Space pirates has been released publicly just weeks ago. It’s been a fun journey. As usual, when I ship software, I only see the bugs, what we should have done, the failures … and it’s a bit more difficult to objectively appreciate what we have done.
Let’s take a minute, be honest and write a post-mortem. You can always learn from mistakes and be proud of the accomplishments at the same time.
The game demo is accessible here : https://spacepirates.babylonjs.com/
And, of course, the project is open! You can clone and hack this repo https://github.com/BabylonJS/SpacePirates
What went right
- platform and cooperative work
I’m a noob with modern web. I come from native and my hearth is still closer to the metal. This is my first TypeScript project starting from scratch. Babylon team is experienced. The forum is active so, I started without apprehension.
The tools are Github, npm, VSCode and a browser. I create a new project from this template ( https://github.com/syntheticmagus/probable-barnacle ), follow the readme to get something running and…
… it’s a bliss. Everything works first try. I can type code, get errors, fix them. Browsers refresh instantly after a quick recompilation.
Coding/testing iterations are quick. In a matter of a few hours I get a space ship moving on screen. After a few days I have the menus, the AI, explosions…80% at least of the core features.
Once pushed to GitHub, a GitHub action is deployed to build the game and publish it online. Teammates can clone, do changes and push their modifications and everyone is in sync.
The build never broke. Definitely the way to go with TypeScript and babylon.js. The clone/build steps are simple enough so that you can do modifications when you don’t have a tech background.
Updating dependencies, like upgrading the babylon.js version is a matter of changing package.json and an npm command. If there’s a bug or something goes wrong , you can easily get back to the previous version.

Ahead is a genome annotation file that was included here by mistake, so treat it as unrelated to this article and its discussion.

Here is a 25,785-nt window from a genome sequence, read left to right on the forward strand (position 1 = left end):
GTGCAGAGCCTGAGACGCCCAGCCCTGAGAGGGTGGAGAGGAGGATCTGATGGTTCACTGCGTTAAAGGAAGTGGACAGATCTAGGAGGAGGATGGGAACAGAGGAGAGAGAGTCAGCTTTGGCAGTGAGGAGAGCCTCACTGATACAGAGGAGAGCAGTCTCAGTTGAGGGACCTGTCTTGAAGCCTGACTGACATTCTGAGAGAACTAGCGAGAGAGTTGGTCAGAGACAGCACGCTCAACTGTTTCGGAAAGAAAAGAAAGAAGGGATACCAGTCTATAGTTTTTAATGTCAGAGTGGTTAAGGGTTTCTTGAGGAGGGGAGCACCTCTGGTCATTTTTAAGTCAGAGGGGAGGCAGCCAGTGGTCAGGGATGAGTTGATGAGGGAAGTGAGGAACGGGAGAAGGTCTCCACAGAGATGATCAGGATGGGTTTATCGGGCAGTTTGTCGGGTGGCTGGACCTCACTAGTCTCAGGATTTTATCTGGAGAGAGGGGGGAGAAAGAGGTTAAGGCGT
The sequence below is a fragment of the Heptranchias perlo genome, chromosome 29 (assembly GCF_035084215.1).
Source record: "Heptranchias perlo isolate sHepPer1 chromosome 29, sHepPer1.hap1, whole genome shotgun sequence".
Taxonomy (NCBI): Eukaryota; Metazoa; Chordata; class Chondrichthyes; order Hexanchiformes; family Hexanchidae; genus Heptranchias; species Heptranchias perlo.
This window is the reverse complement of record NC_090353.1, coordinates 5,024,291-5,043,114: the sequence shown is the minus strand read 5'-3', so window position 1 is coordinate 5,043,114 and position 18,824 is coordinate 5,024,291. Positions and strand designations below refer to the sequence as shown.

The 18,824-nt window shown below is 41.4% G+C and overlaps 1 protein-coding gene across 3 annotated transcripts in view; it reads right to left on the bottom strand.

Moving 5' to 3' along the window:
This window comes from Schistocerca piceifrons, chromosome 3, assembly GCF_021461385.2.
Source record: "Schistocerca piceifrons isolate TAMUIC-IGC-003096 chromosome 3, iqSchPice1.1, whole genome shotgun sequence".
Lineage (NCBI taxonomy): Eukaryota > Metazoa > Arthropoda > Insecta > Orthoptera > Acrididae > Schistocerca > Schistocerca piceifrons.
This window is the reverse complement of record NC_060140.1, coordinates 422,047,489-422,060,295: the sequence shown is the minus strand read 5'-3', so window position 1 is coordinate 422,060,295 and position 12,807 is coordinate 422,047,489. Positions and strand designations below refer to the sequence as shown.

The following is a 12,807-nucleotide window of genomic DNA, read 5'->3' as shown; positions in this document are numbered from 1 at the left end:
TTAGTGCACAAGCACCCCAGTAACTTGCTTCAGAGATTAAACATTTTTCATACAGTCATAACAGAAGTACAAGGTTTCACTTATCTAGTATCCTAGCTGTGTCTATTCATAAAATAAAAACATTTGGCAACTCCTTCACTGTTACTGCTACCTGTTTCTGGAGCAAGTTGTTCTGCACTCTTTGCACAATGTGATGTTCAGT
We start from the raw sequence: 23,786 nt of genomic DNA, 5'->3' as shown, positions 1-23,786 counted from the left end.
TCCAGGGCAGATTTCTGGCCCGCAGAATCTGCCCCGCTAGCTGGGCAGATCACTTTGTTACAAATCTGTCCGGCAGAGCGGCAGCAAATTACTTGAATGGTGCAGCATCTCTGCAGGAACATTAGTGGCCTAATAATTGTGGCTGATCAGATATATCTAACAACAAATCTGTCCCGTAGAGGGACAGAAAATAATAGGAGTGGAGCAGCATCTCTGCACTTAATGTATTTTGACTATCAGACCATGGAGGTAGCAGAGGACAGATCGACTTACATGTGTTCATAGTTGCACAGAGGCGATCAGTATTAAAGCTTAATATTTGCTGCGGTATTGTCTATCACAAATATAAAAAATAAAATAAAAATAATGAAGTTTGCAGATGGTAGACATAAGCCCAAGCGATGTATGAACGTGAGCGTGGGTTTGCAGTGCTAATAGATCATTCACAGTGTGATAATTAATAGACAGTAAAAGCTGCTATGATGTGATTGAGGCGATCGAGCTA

- art/game direction
The vision of the shipped product was in Patrick’s head since day 1 I think. Even with a solid tech stack, you can’t release a game (big or small) without the vision. You will need to adapt, fix things, change meshes and textures here and there for various reasons, but it’s important stay on the path.
It doesn’t mean that you have to develop every single feature you list when starting the project. Sometimes (well, most of the time), your game mechanics and feature set looks like a Christmas list. Too much, too many, too complicated.
You will have to drop some of them because of finite resources and deadlines. It’s fine. It’s part of the vision to cut off some. Without one, you’ll keep the wrong ones and end up with a bad product or no shipped product at all.
We all need to have a Patrick on our team! Just for the magic of seeing the game taking shape one asset after the other.
What We Can Learn
Depending on your project, whether it’s learning new tech on the side, releasing a product or work on a big open source project, you need planning.
For example, if it’s learning some math for a fluid sim, you have to split it in parts but the time boxing parts can be moving. The goal is to learn, not ship.
When working on babylon.js, we don’t know exactly what the next release will contain but we know when we want to release it. Some feature won’t be done or finished.